Unemployment and Vacancy Fluctuations in the Matching Model: Inspecting the Mechanism: A Reprint from ¿Economic Quarterly¿
DIANE Publishing, 2008 - 30 pages
The behavior of unemploy. over the bus. cycle plays an important role in economic policy considerations. Most of the variation in unemploy. comes about through changes in job-finding rates. Search theories of unemploy. study the implications of the matching process between unemployed workers and vacant jobs in environments with search frictions. The authors review work on whether these theories are consistent with the cyclical behavior of unemploy. and job-finding rates. They conclude that when the basic search model is calibrated to generate labor market volatility of a magnitude comparable with the data, it has sharp counterfactual implications for the size and the cyclicality of the wage share and for the elasticity of unemploy. to welfare benefits.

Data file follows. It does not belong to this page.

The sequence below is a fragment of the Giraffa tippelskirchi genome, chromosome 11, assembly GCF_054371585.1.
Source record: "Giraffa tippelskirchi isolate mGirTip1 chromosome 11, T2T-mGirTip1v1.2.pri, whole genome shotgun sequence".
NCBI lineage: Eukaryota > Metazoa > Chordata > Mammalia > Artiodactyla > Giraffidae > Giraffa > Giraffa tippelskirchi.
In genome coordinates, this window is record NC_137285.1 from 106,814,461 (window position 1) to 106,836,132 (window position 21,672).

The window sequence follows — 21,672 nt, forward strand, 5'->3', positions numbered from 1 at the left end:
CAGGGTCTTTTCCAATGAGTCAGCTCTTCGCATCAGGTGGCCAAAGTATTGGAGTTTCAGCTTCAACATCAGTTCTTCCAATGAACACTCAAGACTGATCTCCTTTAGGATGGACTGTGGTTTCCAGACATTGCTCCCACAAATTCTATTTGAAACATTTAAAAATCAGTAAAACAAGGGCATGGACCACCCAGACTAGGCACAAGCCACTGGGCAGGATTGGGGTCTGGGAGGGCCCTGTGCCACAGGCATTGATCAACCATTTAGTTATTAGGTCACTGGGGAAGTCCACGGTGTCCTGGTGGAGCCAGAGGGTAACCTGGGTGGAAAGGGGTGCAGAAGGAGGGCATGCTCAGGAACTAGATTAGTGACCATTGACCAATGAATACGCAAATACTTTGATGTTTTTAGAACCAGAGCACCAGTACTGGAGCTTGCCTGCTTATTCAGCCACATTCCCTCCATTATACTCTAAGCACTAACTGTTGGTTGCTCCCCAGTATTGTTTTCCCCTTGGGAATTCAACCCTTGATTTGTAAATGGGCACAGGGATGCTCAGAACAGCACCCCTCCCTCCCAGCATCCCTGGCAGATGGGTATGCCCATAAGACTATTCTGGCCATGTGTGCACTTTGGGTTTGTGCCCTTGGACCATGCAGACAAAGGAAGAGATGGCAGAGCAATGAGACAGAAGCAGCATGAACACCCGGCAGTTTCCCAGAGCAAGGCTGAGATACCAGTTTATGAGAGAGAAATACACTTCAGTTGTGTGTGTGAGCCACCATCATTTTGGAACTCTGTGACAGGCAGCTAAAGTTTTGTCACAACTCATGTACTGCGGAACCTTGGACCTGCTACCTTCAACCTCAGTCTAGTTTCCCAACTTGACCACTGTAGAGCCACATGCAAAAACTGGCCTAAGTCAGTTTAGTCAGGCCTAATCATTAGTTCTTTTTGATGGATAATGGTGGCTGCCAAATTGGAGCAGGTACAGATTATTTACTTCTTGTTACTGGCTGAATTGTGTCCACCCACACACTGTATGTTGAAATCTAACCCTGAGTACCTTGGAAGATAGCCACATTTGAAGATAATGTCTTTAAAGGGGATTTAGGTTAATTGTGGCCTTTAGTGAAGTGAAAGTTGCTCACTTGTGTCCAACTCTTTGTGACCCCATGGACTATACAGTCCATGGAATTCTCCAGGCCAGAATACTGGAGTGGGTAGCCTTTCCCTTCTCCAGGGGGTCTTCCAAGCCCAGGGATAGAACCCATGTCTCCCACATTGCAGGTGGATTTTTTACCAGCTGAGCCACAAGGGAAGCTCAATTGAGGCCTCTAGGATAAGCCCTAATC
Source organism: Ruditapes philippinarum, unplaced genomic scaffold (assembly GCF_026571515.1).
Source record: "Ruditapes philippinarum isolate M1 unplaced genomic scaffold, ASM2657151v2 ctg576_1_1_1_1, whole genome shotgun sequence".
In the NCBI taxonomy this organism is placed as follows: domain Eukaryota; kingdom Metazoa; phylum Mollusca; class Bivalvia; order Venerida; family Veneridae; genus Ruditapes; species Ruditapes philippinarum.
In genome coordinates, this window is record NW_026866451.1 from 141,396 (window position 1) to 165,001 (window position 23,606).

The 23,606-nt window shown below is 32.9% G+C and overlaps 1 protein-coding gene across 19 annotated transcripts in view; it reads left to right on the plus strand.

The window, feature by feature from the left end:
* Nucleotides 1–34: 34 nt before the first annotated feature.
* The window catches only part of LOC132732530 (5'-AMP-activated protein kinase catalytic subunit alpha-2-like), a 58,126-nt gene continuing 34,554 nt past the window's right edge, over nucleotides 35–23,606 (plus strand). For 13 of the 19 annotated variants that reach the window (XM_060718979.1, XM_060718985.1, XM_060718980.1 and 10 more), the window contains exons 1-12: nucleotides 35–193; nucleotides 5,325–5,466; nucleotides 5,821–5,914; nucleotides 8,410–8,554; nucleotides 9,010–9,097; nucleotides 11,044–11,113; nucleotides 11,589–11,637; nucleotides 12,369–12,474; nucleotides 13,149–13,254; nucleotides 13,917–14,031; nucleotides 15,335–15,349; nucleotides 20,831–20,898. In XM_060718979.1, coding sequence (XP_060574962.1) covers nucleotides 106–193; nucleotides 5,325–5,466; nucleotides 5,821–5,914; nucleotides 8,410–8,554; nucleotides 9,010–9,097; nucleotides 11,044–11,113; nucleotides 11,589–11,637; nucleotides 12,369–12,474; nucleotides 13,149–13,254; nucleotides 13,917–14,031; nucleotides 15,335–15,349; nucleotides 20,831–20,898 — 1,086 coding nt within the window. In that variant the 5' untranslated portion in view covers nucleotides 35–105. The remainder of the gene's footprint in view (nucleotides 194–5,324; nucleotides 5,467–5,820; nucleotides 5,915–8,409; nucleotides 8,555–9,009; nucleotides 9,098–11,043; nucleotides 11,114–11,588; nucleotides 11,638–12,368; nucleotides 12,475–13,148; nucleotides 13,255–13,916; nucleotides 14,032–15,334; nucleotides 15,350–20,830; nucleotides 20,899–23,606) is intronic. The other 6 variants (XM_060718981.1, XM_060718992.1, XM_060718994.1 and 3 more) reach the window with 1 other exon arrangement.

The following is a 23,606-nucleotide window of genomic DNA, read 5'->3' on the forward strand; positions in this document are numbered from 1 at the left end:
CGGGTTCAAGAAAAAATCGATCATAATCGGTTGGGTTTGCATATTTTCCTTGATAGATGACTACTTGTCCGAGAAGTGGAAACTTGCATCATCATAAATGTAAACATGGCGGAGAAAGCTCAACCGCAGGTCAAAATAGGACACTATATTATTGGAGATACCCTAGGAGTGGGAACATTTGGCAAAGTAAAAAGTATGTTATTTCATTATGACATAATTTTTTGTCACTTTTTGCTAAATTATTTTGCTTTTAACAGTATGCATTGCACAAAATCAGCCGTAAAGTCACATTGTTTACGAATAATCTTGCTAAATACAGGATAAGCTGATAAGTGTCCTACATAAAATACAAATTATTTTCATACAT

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ˆθ Andolfatto arrival rate Autocorrelation bargaining becomes arbitrarily small business cycle changes in productivity comparative statics constant countercyclical decreasing deﬁned deﬁnition derive different calibration discuss dynamic economy effect on unemployment elasticity of labor equal equation 25 equilibrium conditions exogenous expression ﬁnd ﬁnite ﬁrms and workers ﬁrst ﬂow value free-entry condition frictionless frictions Hagedorn & Manovskii Hagedorn and Manovskii Hall’s higher HP Smoothing Parameter implies inﬁnite inﬂuence instantaneous job-ﬁnding rate labor market tightness labor productivity labor share match separation matching model Nash-bargaining solution net present value number of unemployed obtain output parameterization percent increase Pissarides Poisson process productivity shocks proﬁts rigid wages satisﬁes Section separation rate Shimer Shimer’s calibration signiﬁcantly solve steady state value stochastic strongly to changes sufﬁcient Table tightness with respect unem unemployed worker meets unemployment beneﬁts unemployment rate vacant ﬁrms variable wage equation wage share Walrasian model worker-ﬁnding rate